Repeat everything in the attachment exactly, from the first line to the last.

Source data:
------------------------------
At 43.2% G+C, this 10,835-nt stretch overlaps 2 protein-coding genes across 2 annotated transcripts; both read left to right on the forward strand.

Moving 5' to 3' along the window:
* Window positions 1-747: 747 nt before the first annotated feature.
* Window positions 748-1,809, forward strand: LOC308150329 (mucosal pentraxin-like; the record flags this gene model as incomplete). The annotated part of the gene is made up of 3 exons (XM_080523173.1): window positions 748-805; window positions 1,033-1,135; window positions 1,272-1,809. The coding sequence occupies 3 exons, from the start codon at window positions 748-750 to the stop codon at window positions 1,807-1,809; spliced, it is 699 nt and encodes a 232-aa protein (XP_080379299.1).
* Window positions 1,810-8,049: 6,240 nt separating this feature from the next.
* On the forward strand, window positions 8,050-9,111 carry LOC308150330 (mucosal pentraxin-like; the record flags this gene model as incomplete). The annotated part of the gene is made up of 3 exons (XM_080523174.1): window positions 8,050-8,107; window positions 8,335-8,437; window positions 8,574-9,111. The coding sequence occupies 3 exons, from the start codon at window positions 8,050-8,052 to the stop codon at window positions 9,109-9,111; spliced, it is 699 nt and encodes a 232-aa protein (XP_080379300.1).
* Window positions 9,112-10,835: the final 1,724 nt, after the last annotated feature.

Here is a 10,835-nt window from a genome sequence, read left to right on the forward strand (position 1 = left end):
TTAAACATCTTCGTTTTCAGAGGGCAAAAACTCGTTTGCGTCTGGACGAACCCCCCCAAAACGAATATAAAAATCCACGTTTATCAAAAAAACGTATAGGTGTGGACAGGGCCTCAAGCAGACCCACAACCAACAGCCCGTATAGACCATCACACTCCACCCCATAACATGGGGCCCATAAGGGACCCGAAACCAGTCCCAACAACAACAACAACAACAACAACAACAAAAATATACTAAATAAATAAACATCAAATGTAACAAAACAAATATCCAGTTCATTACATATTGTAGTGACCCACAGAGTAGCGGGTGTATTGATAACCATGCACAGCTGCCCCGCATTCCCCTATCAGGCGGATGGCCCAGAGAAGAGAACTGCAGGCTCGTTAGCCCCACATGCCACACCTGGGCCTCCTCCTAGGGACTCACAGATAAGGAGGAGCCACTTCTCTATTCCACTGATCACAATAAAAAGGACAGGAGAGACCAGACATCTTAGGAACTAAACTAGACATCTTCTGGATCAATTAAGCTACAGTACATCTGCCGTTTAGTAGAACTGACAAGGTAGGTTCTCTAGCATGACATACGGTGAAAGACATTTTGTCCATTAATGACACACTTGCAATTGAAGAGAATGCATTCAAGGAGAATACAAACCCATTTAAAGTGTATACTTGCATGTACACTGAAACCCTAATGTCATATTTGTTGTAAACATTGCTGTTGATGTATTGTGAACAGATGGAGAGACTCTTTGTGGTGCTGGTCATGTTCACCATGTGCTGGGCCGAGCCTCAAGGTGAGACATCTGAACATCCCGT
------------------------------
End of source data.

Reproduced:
At 43.2% G+C, this 10,835-nt stretch overlaps 2 protein-coding genes across 2 annotated transcripts; both read left to right on the forward strand.

Moving 5' to 3' along the window:
* Window positions 1-747: 747 nt before the first annotated feature.
* Window positions 748-1,809, forward strand: LOC308150329 (mucosal pentraxin-like; the record flags this gene model as incomplete). The annotated part of the gene is made up of 3 exons (XM_080523173.1): window positions 748-805; window positions 1,033-1,135; window positions 1,272-1,809. The coding sequence occupies 3 exons, from the start codon at window positions 748-750 to the stop codon at window positions 1,807-1,809; spliced, it is 699 nt and encodes a 232-aa protein (XP_080379299.1).
* Window positions 1,810-8,049: 6,240 nt separating this feature from the next.
* On the forward strand, window positions 8,050-9,111 carry LOC308150330 (mucosal pentraxin-like; the record flags this gene model as incomplete). The annotated part of the gene is made up of 3 exons (XM_080523174.1): window positions 8,050-8,107; window positions 8,335-8,437; window positions 8,574-9,111. The coding sequence occupies 3 exons, from the start codon at window positions 8,050-8,052 to the stop codon at window positions 9,109-9,111; spliced, it is 699 nt and encodes a 232-aa protein (XP_080379300.1).
* Window positions 9,112-10,835: the final 1,724 nt, after the last annotated feature.

Here is a 10,835-nt window from a genome sequence, read left to right on the forward strand (position 1 = left end):
TTAAACATCTTCGTTTTCAGAGGGCAAAAACTCGTTTGCGTCTGGACGAACCCCCCCAAAACGAATATAAAAATCCACGTTTATCAAAAAAACGTATAGGTGTGGACAGGGCCTCAAGCAGACCCACAACCAACAGCCCGTATAGACCATCACACTCCACCCCATAACATGGGGCCCATAAGGGACCCGAAACCAGTCCCAACAACAACAACAACAACAACAACAACAAAAATATACTAAATAAATAAACATCAAATGTAACAAAACAAATATCCAGTTCATTACATATTGTAGTGACCCACAGAGTAGCGGGTGTATTGATAACCATGCACAGCTGCCCCGCATTCCCCTATCAGGCGGATGGCCCAGAGAAGAGAACTGCAGGCTCGTTAGCCCCACATGCCACACCTGGGCCTCCTCCTAGGGACTCACAGATAAGGAGGAGCCACTTCTCTATTCCACTGATCACAATAAAAAGGACAGGAGAGACCAGACATCTTAGGAACTAAACTAGACATCTTCTGGATCAATTAAGCTACAGTACATCTGCCGTTTAGTAGAACTGACAAGGTAGGTTCTCTAGCATGACATACGGTGAAAGACATTTTGTCCATTAATGACACACTTGCAATTGAAGAGAATGCATTCAAGGAGAATACAAACCCATTTAAAGTGTATACTTGCATGTACACTGAAACCCTAATGTCATATTTGTTGTAAACATTGCTGTTGATGTATTGTGAACAGATGGAGAGACTCTTTGTGGTGCTGGTCATGTTCACCATGTGCTGGGCCGAGCCTCAAGGTGAGACATCTGAACATCCCGT